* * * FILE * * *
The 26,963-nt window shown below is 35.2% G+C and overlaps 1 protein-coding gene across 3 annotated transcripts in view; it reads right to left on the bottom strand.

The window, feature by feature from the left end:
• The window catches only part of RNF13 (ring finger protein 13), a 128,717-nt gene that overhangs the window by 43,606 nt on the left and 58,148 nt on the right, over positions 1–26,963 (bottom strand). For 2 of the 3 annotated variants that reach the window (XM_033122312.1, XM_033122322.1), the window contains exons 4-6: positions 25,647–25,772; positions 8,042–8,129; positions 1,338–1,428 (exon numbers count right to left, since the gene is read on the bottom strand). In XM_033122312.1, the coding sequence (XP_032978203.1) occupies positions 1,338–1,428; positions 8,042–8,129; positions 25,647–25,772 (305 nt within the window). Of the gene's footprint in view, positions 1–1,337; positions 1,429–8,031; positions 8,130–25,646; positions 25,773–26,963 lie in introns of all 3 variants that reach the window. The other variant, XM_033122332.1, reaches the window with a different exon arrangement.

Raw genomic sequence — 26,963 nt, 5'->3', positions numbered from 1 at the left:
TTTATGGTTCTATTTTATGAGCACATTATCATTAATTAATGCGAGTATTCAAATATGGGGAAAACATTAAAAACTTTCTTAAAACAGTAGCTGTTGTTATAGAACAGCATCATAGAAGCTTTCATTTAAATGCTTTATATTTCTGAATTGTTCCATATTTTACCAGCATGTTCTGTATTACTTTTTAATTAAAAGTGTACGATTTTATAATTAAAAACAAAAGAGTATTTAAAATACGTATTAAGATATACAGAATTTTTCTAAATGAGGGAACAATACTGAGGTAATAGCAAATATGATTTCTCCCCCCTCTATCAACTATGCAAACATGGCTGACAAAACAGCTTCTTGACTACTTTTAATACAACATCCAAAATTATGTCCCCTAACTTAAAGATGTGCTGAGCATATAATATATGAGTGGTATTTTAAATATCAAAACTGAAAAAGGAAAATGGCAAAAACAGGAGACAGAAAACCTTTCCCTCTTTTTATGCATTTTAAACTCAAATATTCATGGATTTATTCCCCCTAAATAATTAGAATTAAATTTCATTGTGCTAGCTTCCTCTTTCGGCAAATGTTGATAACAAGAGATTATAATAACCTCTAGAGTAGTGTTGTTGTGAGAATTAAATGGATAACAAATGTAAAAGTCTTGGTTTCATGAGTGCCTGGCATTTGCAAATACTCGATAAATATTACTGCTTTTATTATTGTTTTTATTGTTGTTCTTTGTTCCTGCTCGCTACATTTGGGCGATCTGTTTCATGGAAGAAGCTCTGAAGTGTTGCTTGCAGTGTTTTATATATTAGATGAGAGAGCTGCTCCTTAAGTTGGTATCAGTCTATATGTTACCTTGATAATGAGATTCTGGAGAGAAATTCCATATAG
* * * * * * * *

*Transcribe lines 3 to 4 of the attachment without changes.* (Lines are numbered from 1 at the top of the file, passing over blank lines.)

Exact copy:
• The window catches only part of RNF13 (ring finger protein 13), a 128,717-nt gene that overhangs the window by 43,606 nt on the left and 58,148 nt on the right, over positions 1–26,963 (bottom strand). For 2 of the 3 annotated variants that reach the window (XM_033122312.1, XM_033122322.1), the window contains exons 4-6: positions 25,647–25,772; positions 8,042–8,129; positions 1,338–1,428 (exon numbers count right to left, since the gene is read on the bottom strand). In XM_033122312.1, the coding sequence (XP_032978203.1) occupies positions 1,338–1,428; positions 8,042–8,129; positions 25,647–25,772 (305 nt within the window). Of the gene's footprint in view, positions 1–1,337; positions 1,429–8,031; positions 8,130–25,646; positions 25,773–26,963 lie in introns of all 3 variants that reach the window. The other variant, XM_033122332.1, reaches the window with a different exon arrangement.

Raw genomic sequence — 26,963 nt, 5'->3', positions numbered from 1 at the left: